For Olympic marathoner Galen Rupp, there are several lessons he learned while running in the Bank of America Chicago Marathon that he plans to take with him to Tokyo, but the biggest of them all is simple: how to win.
"It's about learning to win and compete, you know, and beat people," Rupp told NBC Chicago as he prepares to head to the Tokyo Olympics. "Running fast times is great and there's definitely, you know, it's fun anytime you set a PR, or you're able to just get on the back of the men or women running and hang on and they can kind of pull you through some really fast time but, for me, you know, I just I thrive on competition and I love that part."
Tokyo will mark Rupp's fourth Olympic appearance and it comes just weeks before he returns to Chicago for another shot at a marathon medal.
"Running in Chicago, it's about winning," he said. "You've got to learn to break people. Nobody's going to do that work for you, you know? You've got to learn how to pass people, when to push, when to back off and ultimately, you know, when to make that final long drive to the finish line."
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Many Chicago Marathon fans will remember Galen Rupp's 2017 victory, when he became the first American to win the Chicago Marathon since Khalid Khannouchi.
"Winning in Chicago, I think taught me so much and gave me so much confidence because I was running against a great field and there was a lot of back and forth, you know, throughout the race and learning to be patient, pick your spots and then, you know, when it's time to go, be very decisive in that move," he said. "Those are all tremendous things that I took away from victory in Chicago in 2017 that I think are really going to serve me well."
Rupp's Chicago victory was followed by a rough journey back to the top as he suffered an injury and underwent Achilles tendon surgery in 2018. He later went on to win the 2020 U.S. Olympic Marathon Trials.
Bank of America Chicago Marathon
"I ran in the Chicago Marathon in 2019, but you know, that didn't go great," he said. "I just don't think I was ready and I thought I was at the time but, you know, in the race my body just wasn't able to hold it up and I had to stop and drop out, you know, around mile 20. So there was a lot of nerves definitely headed into the trials, but since then it's been really good. I've definitely tried to take advantage of this extra time."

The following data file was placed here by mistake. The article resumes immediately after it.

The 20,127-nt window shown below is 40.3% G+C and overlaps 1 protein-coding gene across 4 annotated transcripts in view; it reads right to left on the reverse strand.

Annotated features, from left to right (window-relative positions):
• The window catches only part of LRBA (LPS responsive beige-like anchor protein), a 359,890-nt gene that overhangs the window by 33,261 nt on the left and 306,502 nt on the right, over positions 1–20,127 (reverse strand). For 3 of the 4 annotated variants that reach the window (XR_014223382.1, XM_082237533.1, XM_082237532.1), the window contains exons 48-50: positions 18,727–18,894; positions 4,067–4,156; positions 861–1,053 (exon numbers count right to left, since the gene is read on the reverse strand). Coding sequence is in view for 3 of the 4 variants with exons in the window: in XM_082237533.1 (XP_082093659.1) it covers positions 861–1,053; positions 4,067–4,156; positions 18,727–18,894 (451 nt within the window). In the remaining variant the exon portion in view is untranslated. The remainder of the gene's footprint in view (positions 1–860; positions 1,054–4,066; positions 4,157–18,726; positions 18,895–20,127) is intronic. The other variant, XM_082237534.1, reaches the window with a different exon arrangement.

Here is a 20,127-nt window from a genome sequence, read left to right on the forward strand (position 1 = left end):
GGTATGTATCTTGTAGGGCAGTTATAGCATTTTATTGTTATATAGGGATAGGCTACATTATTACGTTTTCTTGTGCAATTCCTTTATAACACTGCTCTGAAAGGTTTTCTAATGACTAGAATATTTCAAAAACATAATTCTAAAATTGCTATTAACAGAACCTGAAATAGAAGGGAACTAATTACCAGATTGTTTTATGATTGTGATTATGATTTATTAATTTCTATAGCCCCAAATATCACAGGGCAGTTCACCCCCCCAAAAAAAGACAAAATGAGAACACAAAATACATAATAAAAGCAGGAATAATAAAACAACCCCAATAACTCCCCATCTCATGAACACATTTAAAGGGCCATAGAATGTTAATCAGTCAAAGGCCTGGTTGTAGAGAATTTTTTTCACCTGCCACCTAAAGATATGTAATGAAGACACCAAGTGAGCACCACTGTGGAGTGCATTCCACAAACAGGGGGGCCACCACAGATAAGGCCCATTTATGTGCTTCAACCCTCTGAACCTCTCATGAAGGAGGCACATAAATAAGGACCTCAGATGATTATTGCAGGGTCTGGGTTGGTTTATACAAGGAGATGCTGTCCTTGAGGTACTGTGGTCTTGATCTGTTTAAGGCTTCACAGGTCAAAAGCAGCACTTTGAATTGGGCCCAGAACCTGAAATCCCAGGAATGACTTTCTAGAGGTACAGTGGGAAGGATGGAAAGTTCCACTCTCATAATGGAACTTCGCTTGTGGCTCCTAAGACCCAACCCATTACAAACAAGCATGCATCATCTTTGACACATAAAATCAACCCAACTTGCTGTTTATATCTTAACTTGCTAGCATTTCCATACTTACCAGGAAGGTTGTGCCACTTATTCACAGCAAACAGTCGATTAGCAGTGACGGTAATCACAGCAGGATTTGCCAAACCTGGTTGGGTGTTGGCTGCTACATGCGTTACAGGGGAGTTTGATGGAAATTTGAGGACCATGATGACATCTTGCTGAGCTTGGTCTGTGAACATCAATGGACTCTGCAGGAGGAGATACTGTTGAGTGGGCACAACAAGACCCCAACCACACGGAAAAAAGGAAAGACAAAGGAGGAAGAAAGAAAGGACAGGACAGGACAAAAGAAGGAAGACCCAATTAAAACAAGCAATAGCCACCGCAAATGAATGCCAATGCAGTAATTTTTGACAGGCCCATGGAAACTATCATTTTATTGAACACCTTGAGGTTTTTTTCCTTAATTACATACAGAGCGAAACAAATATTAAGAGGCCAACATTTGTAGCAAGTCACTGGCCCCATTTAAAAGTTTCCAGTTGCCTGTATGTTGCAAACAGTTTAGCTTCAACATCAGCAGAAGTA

After Tokyo, which marks his fourth Olympic appearance, Rupp will return to the Windy City race this fall - making a clear statement that he is ready to return to racing in a big way.
If Rupp claims another victory in Chicago, he will be only the seventh man in Bank of America Chicago Marathon history to do so, according to race organizers.
But with his sights first set on Tokyo, Rupp is hoping to make his mark once again after earning a bronze medal in the marathon during the 2016 Rio Games. And he goes for gold in Tokyo, he's hoping the similarities between the Olympic marathon and Chicago's will serve him well.
"The conditions could be pretty similar," Rupp said. "When I won [Chicago], it was definitely a little muggy and it's going to be a little hot and humid in Japan as well over in Sapporo," he said. "It's going to be a loop course over there. Chicago obviously is a little bit different but yeah, they're both fairly flat and I'm really looking forward to doing both."
But there's one thing that will be missing in Tokyo that Rupp had in Chicago - his family at the finish line.
Rupp's 2017 Chicago victory came with a viral moment as he crossed the finish line and was quickly embraced by his loved ones, but this won't be the first time his family has been sidelined from an Olympics due to virus concerns.
"My wife was pregnant in 2016 during the Olympics and with the zika virus, you know, she wasn't able to go down there, you know, just because of concerns with that so unfortunately she wasn't there in 2016 and she won't be here in 2020," he said. "But hopefully there'll be another opportunity where her and all my kids will be able to come because I gain so much strength from them."
But they will be on his mind before, during and after his race - even if they aren't there.
"They just have given up so much for me to be able to go after my goals and that's something that I always think about, you know, before I run, during when I'm running and definitely afterwards," he said.